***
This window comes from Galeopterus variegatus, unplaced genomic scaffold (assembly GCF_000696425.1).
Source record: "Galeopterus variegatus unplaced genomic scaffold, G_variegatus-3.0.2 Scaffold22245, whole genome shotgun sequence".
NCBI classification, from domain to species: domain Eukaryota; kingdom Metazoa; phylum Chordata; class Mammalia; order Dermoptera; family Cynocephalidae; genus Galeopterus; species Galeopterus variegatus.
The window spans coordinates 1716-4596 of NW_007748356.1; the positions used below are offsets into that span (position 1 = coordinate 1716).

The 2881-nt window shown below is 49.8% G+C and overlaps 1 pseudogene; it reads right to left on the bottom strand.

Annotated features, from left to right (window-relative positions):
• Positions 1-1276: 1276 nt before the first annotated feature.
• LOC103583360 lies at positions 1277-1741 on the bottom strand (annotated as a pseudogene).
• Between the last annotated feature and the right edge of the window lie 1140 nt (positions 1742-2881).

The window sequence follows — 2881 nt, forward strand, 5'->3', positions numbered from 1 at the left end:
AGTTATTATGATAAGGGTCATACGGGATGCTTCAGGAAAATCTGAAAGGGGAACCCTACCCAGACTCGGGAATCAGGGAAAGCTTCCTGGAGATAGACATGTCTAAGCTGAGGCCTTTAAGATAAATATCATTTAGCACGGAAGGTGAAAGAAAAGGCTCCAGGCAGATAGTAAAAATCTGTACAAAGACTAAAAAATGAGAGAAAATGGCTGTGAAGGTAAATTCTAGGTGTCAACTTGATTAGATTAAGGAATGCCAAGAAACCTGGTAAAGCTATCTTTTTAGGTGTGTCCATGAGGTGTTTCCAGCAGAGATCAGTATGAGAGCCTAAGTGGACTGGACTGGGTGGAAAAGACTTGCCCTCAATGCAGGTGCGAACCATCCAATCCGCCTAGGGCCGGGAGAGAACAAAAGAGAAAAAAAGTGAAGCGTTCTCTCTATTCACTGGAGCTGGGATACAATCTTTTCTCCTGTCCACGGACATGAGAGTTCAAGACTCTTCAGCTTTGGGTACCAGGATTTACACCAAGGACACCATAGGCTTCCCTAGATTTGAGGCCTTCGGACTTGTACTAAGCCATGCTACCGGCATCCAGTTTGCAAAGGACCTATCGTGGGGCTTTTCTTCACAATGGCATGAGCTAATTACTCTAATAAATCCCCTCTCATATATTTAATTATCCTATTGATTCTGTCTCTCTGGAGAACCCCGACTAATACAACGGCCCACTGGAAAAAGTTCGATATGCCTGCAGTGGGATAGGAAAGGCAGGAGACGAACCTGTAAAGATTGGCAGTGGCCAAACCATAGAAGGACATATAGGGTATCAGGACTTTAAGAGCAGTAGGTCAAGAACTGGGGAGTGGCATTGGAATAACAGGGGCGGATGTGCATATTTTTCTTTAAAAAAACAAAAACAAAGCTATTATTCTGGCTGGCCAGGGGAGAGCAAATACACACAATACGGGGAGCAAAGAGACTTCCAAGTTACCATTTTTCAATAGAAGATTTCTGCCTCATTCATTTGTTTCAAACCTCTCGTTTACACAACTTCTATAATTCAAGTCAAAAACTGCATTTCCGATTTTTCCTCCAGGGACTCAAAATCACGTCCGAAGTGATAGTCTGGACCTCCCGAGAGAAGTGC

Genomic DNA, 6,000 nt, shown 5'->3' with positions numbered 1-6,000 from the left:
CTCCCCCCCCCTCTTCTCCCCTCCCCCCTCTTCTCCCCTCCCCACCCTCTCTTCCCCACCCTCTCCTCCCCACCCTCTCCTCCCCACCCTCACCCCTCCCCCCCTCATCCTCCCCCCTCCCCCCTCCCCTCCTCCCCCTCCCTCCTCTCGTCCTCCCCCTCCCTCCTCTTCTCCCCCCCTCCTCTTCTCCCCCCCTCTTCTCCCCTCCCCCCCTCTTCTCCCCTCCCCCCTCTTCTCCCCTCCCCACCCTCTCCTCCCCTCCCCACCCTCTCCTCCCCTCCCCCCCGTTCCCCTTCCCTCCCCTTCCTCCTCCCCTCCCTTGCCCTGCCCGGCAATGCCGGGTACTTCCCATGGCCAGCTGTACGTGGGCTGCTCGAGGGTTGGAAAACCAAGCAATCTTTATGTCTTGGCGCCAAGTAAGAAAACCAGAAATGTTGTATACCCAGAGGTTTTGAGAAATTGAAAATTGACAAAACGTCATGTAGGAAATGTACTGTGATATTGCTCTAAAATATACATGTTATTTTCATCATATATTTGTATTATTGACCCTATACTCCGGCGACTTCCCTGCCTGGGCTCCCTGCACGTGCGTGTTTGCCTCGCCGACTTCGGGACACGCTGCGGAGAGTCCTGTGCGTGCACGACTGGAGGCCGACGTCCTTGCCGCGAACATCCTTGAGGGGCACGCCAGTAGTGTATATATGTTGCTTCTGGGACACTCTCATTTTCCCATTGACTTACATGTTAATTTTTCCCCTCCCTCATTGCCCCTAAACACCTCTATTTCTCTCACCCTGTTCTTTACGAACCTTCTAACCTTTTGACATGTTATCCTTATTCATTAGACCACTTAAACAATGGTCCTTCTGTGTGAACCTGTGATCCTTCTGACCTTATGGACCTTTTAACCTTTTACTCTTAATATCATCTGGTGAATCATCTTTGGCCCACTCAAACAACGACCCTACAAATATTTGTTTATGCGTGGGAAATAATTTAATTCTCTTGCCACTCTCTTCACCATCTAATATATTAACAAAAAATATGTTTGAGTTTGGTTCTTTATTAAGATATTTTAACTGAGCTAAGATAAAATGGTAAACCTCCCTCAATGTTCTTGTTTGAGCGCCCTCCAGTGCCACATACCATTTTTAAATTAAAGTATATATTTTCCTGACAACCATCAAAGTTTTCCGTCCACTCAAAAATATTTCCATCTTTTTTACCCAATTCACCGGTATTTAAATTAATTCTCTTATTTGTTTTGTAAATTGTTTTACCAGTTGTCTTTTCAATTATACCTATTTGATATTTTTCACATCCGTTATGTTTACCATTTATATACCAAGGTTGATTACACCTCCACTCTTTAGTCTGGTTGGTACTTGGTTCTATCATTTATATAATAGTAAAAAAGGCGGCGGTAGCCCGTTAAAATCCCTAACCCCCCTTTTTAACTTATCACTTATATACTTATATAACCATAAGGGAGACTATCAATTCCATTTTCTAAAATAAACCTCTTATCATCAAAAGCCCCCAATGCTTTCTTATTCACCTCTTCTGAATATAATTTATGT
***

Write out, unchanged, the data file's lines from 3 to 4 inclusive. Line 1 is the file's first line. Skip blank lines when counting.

NCBI classification, from domain to species: domain Eukaryota; kingdom Metazoa; phylum Chordata; class Mammalia; order Dermoptera; family Cynocephalidae; genus Galeopterus; species Galeopterus variegatus.
The window spans coordinates 1716-4596 of NW_007748356.1; the positions used below are offsets into that span (position 1 = coordinate 1716).